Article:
Changing Water Systems and the “Tyranny of Small Problems” – Socio-hydrology

Mar 26, 2015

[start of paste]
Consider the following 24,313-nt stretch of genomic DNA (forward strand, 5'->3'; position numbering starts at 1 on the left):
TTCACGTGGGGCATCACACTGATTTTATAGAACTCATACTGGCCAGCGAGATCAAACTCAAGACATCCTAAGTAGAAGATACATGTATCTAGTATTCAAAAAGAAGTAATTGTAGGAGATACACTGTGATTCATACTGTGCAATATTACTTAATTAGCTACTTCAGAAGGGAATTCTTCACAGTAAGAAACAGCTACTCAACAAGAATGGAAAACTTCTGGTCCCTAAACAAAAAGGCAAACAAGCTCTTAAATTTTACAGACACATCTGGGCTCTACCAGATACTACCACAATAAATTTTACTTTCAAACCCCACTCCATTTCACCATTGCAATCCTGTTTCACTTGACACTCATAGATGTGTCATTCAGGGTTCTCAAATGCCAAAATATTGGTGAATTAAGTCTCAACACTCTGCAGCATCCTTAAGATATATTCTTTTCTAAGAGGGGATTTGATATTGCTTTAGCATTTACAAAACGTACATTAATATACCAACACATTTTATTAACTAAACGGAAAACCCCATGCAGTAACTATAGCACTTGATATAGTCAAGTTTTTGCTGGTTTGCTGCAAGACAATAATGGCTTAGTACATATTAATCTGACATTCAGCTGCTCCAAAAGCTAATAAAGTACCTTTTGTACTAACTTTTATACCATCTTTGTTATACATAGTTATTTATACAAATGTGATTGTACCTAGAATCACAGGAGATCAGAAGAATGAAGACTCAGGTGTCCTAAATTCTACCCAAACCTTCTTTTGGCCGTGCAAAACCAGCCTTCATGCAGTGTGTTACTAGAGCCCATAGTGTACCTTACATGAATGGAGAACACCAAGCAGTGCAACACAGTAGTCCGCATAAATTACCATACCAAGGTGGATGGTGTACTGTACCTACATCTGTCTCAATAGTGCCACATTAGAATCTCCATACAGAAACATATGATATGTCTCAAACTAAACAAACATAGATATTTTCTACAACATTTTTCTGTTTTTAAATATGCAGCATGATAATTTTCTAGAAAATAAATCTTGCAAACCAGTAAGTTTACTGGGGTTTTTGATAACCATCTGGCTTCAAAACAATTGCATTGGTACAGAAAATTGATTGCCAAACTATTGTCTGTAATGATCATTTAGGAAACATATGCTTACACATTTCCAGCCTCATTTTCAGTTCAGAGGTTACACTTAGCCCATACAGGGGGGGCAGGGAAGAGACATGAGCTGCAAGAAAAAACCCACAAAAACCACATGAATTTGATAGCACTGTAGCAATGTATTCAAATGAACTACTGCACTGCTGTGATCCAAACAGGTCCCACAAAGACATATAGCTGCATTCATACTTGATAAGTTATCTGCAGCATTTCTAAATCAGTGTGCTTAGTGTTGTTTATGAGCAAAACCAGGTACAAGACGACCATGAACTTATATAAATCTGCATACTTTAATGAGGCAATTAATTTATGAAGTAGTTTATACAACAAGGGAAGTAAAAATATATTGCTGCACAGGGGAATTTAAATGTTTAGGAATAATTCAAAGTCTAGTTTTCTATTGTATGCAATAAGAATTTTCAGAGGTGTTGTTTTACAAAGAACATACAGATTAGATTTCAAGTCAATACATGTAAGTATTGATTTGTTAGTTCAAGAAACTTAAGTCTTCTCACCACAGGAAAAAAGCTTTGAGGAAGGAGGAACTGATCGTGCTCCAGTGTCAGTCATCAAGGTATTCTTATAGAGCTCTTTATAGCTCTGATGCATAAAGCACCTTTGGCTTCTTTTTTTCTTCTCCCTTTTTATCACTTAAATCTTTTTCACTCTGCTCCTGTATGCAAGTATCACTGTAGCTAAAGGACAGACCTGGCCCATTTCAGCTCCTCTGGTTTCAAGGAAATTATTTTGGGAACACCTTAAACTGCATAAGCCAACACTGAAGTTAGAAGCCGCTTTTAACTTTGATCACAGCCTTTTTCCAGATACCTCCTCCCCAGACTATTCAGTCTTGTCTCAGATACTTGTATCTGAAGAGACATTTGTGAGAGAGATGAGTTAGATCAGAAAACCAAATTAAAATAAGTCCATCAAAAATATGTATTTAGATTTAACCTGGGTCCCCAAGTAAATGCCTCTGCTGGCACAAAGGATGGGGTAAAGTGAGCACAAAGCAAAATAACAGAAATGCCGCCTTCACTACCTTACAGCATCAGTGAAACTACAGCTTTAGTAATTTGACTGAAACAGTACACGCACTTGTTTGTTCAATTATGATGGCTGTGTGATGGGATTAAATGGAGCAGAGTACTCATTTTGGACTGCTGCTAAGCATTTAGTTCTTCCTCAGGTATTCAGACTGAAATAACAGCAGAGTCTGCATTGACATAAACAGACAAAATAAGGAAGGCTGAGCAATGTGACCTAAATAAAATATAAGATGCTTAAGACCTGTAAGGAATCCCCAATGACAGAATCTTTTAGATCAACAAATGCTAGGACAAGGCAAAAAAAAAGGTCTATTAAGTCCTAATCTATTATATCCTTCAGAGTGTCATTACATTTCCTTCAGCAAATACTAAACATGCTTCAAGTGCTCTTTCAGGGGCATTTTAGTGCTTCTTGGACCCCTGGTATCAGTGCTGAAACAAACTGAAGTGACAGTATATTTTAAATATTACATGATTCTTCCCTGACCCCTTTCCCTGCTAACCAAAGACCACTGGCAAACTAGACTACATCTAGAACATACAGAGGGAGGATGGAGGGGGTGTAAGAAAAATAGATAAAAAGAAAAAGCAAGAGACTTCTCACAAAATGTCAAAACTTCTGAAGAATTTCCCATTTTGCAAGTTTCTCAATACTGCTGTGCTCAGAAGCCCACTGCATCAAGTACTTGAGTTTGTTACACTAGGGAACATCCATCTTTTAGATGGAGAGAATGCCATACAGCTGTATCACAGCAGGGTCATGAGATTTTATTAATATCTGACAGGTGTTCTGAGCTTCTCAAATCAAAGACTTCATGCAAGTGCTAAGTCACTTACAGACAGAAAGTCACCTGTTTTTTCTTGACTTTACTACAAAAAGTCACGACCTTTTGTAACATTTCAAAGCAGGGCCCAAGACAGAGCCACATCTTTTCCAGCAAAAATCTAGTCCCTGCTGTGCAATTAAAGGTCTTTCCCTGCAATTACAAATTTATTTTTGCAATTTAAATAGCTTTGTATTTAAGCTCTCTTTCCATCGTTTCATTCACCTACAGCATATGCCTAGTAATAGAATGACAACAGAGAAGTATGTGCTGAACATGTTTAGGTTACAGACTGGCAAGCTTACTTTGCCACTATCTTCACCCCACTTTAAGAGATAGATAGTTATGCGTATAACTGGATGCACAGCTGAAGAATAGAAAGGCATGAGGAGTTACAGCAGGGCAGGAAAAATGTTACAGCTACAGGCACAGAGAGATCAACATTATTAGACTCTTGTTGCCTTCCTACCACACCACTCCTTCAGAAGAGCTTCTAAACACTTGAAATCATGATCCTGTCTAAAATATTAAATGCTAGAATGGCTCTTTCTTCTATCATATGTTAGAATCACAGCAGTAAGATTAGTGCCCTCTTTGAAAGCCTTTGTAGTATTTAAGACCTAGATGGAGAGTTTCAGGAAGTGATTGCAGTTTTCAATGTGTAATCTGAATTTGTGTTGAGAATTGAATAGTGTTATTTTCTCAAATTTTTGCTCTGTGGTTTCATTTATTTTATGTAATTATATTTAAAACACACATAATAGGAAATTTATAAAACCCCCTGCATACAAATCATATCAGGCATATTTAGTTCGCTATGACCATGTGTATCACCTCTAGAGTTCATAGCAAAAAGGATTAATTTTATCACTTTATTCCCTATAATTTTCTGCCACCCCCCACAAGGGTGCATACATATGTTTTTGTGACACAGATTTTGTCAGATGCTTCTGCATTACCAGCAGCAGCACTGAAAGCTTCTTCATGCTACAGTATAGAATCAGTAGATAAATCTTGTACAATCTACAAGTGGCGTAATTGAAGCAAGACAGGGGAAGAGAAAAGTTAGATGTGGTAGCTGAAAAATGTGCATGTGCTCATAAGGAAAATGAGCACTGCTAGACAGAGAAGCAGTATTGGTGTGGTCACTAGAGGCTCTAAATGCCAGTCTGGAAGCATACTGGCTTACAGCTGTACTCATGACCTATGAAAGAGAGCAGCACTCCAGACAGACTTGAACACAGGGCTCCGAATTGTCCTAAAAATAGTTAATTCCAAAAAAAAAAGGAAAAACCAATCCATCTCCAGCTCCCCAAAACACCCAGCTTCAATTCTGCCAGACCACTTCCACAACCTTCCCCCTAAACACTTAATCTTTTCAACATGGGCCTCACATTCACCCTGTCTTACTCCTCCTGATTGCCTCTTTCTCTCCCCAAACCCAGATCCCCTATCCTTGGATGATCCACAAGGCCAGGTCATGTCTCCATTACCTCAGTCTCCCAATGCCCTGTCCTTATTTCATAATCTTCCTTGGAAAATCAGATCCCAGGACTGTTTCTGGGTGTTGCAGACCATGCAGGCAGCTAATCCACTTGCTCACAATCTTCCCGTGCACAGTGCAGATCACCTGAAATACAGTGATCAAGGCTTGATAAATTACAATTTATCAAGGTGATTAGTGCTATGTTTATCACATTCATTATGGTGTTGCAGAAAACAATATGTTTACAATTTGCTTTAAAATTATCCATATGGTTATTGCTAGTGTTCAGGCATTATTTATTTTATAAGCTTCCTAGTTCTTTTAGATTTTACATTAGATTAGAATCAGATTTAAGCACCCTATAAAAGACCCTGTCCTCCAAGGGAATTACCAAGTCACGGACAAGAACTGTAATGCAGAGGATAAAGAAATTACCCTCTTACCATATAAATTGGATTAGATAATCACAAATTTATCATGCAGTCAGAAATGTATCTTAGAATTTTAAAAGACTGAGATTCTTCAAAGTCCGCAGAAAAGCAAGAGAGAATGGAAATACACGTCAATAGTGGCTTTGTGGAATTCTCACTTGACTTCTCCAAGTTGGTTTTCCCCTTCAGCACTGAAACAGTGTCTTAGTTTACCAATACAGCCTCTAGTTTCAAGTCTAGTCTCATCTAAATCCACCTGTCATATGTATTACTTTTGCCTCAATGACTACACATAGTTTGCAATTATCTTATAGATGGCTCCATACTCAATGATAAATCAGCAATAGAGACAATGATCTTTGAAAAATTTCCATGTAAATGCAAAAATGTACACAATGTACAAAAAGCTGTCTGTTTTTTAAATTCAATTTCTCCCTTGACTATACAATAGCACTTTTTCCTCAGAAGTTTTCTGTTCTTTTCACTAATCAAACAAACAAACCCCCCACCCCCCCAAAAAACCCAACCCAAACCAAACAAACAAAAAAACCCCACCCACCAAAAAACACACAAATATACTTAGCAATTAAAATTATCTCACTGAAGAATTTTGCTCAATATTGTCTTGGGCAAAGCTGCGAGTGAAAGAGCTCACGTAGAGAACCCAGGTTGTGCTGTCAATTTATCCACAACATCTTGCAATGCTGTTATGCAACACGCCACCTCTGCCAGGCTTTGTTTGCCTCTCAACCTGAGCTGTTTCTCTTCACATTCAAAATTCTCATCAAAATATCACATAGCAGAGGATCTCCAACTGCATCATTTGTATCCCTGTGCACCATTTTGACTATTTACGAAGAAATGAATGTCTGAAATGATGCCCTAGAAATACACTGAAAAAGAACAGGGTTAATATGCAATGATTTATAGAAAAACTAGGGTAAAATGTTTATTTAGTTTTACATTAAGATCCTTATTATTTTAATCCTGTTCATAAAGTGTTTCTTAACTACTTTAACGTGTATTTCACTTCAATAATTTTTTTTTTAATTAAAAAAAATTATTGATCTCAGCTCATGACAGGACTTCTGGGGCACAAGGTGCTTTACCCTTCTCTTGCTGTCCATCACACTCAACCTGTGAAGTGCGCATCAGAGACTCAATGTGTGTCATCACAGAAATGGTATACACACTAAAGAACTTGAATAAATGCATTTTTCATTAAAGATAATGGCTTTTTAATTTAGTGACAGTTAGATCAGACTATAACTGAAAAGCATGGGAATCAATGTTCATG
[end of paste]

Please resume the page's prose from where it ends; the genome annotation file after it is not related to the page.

Abstract:We are well and truly in the Anthropocene. The interactions and feedbacks between human actions and water cycle dynamics on the planet, combined with the evolution of human norms/values in relation to water, are throwing up a range of emergent “big problems”. Understanding and offering sustainable solutions to these “big problems” require a broadening of hydrologic science to embrace the perspectives of both social and natural scientists. The new science of socio-hydrology was introduced with this in mind. Bringing together the perspectives of both social and natural scientists can help identify potential “alternative” solutions to otherwise intractable problems.About the speaker:Professor Murugesu Sivapalan, a hydrologist, is presently at the University of Illinois, Urbana-Champaign. Prior to this, he taught at the University of Western Australia. He obtained his PhD from Princeton University. He was founding chair of the International Association of Hydrological Sciences (IAHS) Decade on Predictions in Ungauged Basins (2003-1012) initiative. Dr Sivapalan is a Fellow of the Australian Academy of Technological Sciences and Engineering, Fellow of the American Geophysical Union (AGU), and is the recipient of the John Dalton Medal (EGU), the International Hydrology Prize (IAHS/WMO/UNESCO) and the Robert Horton Medal (AGU).Forest Sciences Centre, Room 1005, UBC, Vancouver